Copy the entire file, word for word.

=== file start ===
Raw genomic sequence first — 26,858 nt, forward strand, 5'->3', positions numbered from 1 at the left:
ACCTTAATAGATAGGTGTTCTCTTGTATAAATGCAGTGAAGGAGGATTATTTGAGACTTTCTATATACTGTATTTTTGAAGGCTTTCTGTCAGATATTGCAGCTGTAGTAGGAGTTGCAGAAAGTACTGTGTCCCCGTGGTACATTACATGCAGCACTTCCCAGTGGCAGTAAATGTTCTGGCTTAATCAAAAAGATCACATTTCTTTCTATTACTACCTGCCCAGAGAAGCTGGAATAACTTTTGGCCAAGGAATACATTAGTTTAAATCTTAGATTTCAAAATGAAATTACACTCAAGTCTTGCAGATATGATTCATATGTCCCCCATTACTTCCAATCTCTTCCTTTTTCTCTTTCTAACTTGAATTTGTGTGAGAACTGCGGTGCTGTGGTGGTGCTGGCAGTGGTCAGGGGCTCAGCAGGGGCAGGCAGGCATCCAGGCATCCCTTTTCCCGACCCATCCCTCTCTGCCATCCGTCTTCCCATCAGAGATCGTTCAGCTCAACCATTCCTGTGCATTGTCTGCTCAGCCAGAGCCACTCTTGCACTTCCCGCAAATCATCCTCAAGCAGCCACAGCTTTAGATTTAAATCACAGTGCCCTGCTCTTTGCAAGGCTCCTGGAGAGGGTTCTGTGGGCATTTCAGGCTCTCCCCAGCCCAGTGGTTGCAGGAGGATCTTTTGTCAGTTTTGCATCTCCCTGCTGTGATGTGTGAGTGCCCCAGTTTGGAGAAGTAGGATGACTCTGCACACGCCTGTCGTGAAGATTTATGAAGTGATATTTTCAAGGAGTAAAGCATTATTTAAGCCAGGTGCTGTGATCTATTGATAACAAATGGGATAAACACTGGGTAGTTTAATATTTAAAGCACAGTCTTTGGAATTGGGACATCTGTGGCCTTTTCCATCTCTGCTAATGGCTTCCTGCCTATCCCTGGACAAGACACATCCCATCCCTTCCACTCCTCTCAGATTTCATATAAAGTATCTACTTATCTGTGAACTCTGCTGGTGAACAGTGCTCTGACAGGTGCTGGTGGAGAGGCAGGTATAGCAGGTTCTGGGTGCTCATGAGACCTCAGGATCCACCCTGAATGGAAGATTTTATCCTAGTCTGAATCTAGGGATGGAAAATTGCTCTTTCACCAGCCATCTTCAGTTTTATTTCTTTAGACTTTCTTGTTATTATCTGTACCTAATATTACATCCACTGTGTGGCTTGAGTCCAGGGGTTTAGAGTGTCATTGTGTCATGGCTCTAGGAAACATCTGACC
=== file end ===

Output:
Raw genomic sequence first — 26,858 nt, forward strand, 5'->3', positions numbered from 1 at the left:
ACCTTAATAGATAGGTGTTCTCTTGTATAAATGCAGTGAAGGAGGATTATTTGAGACTTTCTATATACTGTATTTTTGAAGGCTTTCTGTCAGATATTGCAGCTGTAGTAGGAGTTGCAGAAAGTACTGTGTCCCCGTGGTACATTACATGCAGCACTTCCCAGTGGCAGTAAATGTTCTGGCTTAATCAAAAAGATCACATTTCTTTCTATTACTACCTGCCCAGAGAAGCTGGAATAACTTTTGGCCAAGGAATACATTAGTTTAAATCTTAGATTTCAAAATGAAATTACACTCAAGTCTTGCAGATATGATTCATATGTCCCCCATTACTTCCAATCTCTTCCTTTTTCTCTTTCTAACTTGAATTTGTGTGAGAACTGCGGTGCTGTGGTGGTGCTGGCAGTGGTCAGGGGCTCAGCAGGGGCAGGCAGGCATCCAGGCATCCCTTTTCCCGACCCATCCCTCTCTGCCATCCGTCTTCCCATCAGAGATCGTTCAGCTCAACCATTCCTGTGCATTGTCTGCTCAGCCAGAGCCACTCTTGCACTTCCCGCAAATCATCCTCAAGCAGCCACAGCTTTAGATTTAAATCACAGTGCCCTGCTCTTTGCAAGGCTCCTGGAGAGGGTTCTGTGGGCATTTCAGGCTCTCCCCAGCCCAGTGGTTGCAGGAGGATCTTTTGTCAGTTTTGCATCTCCCTGCTGTGATGTGTGAGTGCCCCAGTTTGGAGAAGTAGGATGACTCTGCACACGCCTGTCGTGAAGATTTATGAAGTGATATTTTCAAGGAGTAAAGCATTATTTAAGCCAGGTGCTGTGATCTATTGATAACAAATGGGATAAACACTGGGTAGTTTAATATTTAAAGCACAGTCTTTGGAATTGGGACATCTGTGGCCTTTTCCATCTCTGCTAATGGCTTCCTGCCTATCCCTGGACAAGACACATCCCATCCCTTCCACTCCTCTCAGATTTCATATAAAGTATCTACTTATCTGTGAACTCTGCTGGTGAACAGTGCTCTGACAGGTGCTGGTGGAGAGGCAGGTATAGCAGGTTCTGGGTGCTCATGAGACCTCAGGATCCACCCTGAATGGAAGATTTTATCCTAGTCTGAATCTAGGGATGGAAAATTGCTCTTTCACCAGCCATCTTCAGTTTTATTTCTTTAGACTTTCTTGTTATTATCTGTACCTAATATTACATCCACTGTGTGGCTTGAGTCCAGGGGTTTAGAGTGTCATTGTGTCATGGCTCTAGGAAACATCTGACC